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I would think it would rather depend on what you "shove" (that's a technical term) down the leaky coax. Presumably there has to be some sort of wide bandwidth receiver that picks up the RF signals and drives them into the coax. If it only operates in the VHF spectrum, it's not going to retransmit MW spectrum signals.There are probably many more reasons than that. I'll bet syhprum has a much better answer!
Higher the frequency permits the wave to pass through most solid structured matter, with less or no interference.
Quote from: tommya300 on 27/09/2010 16:14:36Higher the frequency permits the wave to pass through most solid structured matter, with less or no interference.Isn't it usually the other way around? Waves tend to go through/around things that are smaller than their wavelength without being disturbed. Higher frequency means shorter wavelength, which means it would pass through less matter undisturbed. Lower frequency means longer wavelength, which means it can pass through more matter.This is why you can hear the bass beat of your noisy neighbor's stereo, but not the treble. It's low frequency so it goes through the wall easily.
Not sure if the audio analogy is quite right though. I think the reason you can hear the bass is because it has so much more power than the higher audio frequencies that it causes your walls to act as a secondary speaker rather than actually passing through the wall.
When I worked in central London I used to drive home via the Blackwall tunnel which in those days had no 'leaky coax' system but rather smooth reflective walls.I found this was a useful place to test the efficiency of various car radio antenna systems.with my Ford I could get about 200m into the tunnel before I lost the signal but when I upgraded to a BMW it was nearer 400m, I think the reason why MF reception is not provided is because of the high level of interference generated at low frequencies by the fluorescent lighting and often car electrical systems.
The Ford was just a 2 liter not a gas guzzler, the FM held up for about 200m then flutered out.
In a grill the important scale is the length of the wires, which make it up. These are much longer than the microwave wavelength. In the same way that a long wavelength e/m wave doesn't see a small solid object, it also doesn't see a small hole, so the grill is apparently solid to the microwaves.To the very short wavelength light, the grill looks like a grill, the diffraction effect is of order a micron, so the grill looks like a grill, light goes through the holes but not the wires.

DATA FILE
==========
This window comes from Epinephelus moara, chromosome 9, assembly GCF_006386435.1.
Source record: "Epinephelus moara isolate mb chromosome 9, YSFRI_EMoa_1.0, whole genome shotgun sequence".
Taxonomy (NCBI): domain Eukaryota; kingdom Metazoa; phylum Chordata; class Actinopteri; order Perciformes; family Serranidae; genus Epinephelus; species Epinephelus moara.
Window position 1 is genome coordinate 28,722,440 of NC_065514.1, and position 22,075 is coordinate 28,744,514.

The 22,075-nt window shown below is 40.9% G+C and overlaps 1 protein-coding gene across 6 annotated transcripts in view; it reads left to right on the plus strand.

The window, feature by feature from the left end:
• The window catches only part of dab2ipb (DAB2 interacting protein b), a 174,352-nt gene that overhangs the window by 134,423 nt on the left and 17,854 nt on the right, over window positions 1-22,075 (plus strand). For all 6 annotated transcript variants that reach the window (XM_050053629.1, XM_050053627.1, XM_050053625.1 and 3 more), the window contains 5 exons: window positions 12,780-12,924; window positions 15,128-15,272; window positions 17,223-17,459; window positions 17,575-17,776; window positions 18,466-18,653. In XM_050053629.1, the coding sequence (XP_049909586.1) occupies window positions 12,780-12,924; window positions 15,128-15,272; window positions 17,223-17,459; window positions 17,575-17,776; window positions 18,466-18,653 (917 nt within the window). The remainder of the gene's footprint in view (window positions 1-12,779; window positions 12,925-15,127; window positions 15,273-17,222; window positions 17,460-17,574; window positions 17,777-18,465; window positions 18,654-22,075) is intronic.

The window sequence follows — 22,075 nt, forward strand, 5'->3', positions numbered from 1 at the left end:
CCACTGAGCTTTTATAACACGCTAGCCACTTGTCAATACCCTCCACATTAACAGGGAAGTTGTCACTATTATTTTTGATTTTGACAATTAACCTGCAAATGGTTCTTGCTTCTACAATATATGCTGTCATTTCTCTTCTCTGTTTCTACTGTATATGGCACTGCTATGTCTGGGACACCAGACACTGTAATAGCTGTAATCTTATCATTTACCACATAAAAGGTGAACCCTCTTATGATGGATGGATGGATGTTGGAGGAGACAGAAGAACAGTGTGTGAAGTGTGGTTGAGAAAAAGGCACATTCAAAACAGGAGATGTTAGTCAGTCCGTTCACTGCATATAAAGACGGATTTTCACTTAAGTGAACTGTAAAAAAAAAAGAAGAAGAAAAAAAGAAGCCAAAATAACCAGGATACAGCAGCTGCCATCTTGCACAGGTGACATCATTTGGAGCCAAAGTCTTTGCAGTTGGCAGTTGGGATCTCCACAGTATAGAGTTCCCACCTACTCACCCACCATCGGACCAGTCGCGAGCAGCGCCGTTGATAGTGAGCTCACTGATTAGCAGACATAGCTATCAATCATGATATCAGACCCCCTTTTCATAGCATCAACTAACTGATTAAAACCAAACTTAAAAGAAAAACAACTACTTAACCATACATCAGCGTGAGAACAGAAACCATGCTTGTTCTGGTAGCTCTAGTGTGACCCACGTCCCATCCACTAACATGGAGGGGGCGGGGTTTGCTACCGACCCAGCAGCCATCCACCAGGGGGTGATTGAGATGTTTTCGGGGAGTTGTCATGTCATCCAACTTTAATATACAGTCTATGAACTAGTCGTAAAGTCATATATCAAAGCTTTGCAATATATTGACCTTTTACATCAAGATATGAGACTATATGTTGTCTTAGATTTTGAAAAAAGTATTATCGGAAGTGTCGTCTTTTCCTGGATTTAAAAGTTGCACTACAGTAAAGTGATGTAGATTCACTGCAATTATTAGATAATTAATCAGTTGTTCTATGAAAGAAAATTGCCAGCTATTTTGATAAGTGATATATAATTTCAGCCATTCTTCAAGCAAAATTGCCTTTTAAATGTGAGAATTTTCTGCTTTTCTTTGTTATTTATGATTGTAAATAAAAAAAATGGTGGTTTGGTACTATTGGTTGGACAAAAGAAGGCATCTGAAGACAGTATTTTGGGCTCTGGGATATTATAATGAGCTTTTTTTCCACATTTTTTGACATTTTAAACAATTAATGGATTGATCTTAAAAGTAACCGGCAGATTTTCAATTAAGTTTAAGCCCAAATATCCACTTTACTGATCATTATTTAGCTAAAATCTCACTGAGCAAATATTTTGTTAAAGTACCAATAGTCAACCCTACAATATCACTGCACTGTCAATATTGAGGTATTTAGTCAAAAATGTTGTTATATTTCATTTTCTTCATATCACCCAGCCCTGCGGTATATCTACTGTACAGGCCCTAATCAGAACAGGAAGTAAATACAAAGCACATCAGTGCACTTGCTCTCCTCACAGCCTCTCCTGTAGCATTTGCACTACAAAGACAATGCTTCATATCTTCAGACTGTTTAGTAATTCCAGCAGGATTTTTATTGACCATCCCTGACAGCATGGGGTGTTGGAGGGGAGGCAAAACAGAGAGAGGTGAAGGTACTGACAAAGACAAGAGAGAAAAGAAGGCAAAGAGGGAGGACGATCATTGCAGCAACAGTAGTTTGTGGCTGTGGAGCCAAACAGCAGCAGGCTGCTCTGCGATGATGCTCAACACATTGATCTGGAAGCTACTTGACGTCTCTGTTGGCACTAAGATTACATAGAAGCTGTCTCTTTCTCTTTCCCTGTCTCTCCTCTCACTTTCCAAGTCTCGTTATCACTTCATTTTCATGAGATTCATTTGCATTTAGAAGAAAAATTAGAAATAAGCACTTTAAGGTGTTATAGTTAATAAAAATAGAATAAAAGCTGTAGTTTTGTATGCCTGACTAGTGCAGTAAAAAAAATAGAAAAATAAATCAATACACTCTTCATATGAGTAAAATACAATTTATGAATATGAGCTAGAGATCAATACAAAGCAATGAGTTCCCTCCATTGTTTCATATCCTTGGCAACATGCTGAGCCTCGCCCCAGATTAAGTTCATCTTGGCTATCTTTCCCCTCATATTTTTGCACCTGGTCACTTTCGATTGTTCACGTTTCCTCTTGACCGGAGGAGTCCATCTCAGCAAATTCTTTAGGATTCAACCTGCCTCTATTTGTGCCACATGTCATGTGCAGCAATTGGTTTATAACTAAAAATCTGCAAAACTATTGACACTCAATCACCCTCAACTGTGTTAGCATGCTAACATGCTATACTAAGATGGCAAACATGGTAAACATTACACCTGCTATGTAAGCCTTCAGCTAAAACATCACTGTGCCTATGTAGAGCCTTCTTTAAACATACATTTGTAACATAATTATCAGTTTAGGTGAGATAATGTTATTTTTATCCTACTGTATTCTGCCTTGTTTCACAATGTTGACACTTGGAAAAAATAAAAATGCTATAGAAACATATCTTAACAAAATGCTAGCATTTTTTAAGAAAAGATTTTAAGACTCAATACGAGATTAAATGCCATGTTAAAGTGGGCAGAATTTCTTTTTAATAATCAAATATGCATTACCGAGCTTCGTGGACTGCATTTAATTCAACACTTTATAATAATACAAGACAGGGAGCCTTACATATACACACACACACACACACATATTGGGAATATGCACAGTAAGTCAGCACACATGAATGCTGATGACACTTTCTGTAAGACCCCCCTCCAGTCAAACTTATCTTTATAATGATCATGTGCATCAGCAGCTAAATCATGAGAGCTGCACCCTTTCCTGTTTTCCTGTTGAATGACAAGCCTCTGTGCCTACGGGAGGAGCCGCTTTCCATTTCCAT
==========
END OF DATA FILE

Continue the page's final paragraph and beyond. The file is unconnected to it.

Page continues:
is it simply because the wavelength of FM matches the entrance of the tunnels so it diffracts/bends around corners better?
Here is the bit about AM/FM. I'm afraid it's all a bit anecdotal."They also wanted to put in AM/FM radio over the airways and rebroadcast in the tunnels, so we had to provide for all four of those," Chen said. "Any time you have four different RF sources, the chances of having co-channel interference is higher."To avert problems, the carrier created specially made cross-band couplers to eliminate interference. But the challenges did not end there. Chen said AT&T also had to adhere to power limitations. If it put more power into the system than Bell Atlantic or the Port Authority did, it would create interference."From: http://connectedplanetonline.com/wireless/mag/wireless_trouble_tunnels/
Quote from: mcjhn on 29/09/2010 00:41:00is it simply because the wavelength of FM matches the entrance of the tunnels so it diffracts/bends around corners better?I am having a bit of difficulty trying to verify this.Can you help me find any creditable information to back this up?Please display a URL that will lead me to this, highly curiousI thought I seen something about 5 meters referring to what you are saying, but I can not seem to find it again